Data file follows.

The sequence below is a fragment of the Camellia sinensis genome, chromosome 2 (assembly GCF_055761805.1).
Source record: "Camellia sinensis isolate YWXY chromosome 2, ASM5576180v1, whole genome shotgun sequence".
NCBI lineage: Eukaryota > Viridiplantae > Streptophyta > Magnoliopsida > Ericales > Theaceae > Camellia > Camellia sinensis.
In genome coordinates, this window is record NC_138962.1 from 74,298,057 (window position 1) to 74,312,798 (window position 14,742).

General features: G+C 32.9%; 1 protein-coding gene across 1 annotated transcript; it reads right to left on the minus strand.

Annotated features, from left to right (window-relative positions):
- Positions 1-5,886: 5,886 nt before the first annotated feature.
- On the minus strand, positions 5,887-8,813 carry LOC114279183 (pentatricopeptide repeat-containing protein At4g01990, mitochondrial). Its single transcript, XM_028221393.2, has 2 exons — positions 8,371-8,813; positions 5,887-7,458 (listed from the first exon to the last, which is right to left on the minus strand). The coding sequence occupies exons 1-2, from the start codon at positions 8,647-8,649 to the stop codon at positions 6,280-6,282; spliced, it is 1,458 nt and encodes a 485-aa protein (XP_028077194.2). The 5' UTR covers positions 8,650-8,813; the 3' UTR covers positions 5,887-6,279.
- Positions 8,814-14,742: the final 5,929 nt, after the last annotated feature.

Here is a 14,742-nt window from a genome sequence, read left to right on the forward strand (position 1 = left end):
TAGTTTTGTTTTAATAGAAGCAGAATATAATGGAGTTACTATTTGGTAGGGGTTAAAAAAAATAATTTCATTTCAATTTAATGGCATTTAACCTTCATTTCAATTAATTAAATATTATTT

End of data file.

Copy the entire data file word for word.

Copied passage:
The sequence below is a fragment of the Camellia sinensis genome, chromosome 2 (assembly GCF_055761805.1).
Source record: "Camellia sinensis isolate YWXY chromosome 2, ASM5576180v1, whole genome shotgun sequence".
NCBI lineage: Eukaryota > Viridiplantae > Streptophyta > Magnoliopsida > Ericales > Theaceae > Camellia > Camellia sinensis.
In genome coordinates, this window is record NC_138962.1 from 74,298,057 (window position 1) to 74,312,798 (window position 14,742).

General features: G+C 32.9%; 1 protein-coding gene across 1 annotated transcript; it reads right to left on the minus strand.

Annotated features, from left to right (window-relative positions):
- Positions 1-5,886: 5,886 nt before the first annotated feature.
- On the minus strand, positions 5,887-8,813 carry LOC114279183 (pentatricopeptide repeat-containing protein At4g01990, mitochondrial). Its single transcript, XM_028221393.2, has 2 exons — positions 8,371-8,813; positions 5,887-7,458 (listed from the first exon to the last, which is right to left on the minus strand). The coding sequence occupies exons 1-2, from the start codon at positions 8,647-8,649 to the stop codon at positions 6,280-6,282; spliced, it is 1,458 nt and encodes a 485-aa protein (XP_028077194.2). The 5' UTR covers positions 8,650-8,813; the 3' UTR covers positions 5,887-6,279.
- Positions 8,814-14,742: the final 5,929 nt, after the last annotated feature.

Here is a 14,742-nt window from a genome sequence, read left to right on the forward strand (position 1 = left end):
TAGTTTTGTTTTAATAGAAGCAGAATATAATGGAGTTACTATTTGGTAGGGGTTAAAAAAAATAATTTCATTTCAATTTAATGGCATTTAACCTTCATTTCAATTAATTAAATATTATTT